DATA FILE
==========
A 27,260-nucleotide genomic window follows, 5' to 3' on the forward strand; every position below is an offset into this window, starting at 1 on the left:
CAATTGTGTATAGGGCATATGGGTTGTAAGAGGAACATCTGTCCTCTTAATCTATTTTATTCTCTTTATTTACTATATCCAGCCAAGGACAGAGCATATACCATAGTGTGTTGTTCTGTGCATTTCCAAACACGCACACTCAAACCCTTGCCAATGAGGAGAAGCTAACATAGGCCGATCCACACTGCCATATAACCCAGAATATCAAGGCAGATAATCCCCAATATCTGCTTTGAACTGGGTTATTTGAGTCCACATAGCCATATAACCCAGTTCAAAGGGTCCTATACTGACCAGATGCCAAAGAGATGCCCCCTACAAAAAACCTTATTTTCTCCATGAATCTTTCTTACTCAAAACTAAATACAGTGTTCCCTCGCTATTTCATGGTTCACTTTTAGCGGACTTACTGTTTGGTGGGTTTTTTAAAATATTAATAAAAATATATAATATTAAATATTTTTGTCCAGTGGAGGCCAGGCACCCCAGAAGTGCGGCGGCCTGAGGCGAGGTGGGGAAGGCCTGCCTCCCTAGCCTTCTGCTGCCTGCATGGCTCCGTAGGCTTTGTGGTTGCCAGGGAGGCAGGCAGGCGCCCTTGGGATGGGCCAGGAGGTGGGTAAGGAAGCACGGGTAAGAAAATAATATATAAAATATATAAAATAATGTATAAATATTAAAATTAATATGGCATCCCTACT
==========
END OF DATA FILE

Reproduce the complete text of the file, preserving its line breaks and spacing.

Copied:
A 27,260-nucleotide genomic window follows, 5' to 3' on the forward strand; every position below is an offset into this window, starting at 1 on the left:
CAATTGTGTATAGGGCATATGGGTTGTAAGAGGAACATCTGTCCTCTTAATCTATTTTATTCTCTTTATTTACTATATCCAGCCAAGGACAGAGCATATACCATAGTGTGTTGTTCTGTGCATTTCCAAACACGCACACTCAAACCCTTGCCAATGAGGAGAAGCTAACATAGGCCGATCCACACTGCCATATAACCCAGAATATCAAGGCAGATAATCCCCAATATCTGCTTTGAACTGGGTTATTTGAGTCCACATAGCCATATAACCCAGTTCAAAGGGTCCTATACTGACCAGATGCCAAAGAGATGCCCCCTACAAAAAACCTTATTTTCTCCATGAATCTTTCTTACTCAAAACTAAATACAGTGTTCCCTCGCTATTTCATGGTTCACTTTTAGCGGACTTACTGTTTGGTGGGTTTTTTAAAATATTAATAAAAATATATAATATTAAATATTTTTGTCCAGTGGAGGCCAGGCACCCCAGAAGTGCGGCGGCCTGAGGCGAGGTGGGGAAGGCCTGCCTCCCTAGCCTTCTGCTGCCTGCATGGCTCCGTAGGCTTTGTGGTTGCCAGGGAGGCAGGCAGGCGCCCTTGGGATGGGCCAGGAGGTGGGTAAGGAAGCACGGGTAAGAAAATAATATATAAAATATATAAAATAATGTATAAATATTAAAATTAATATGGCATCCCTACT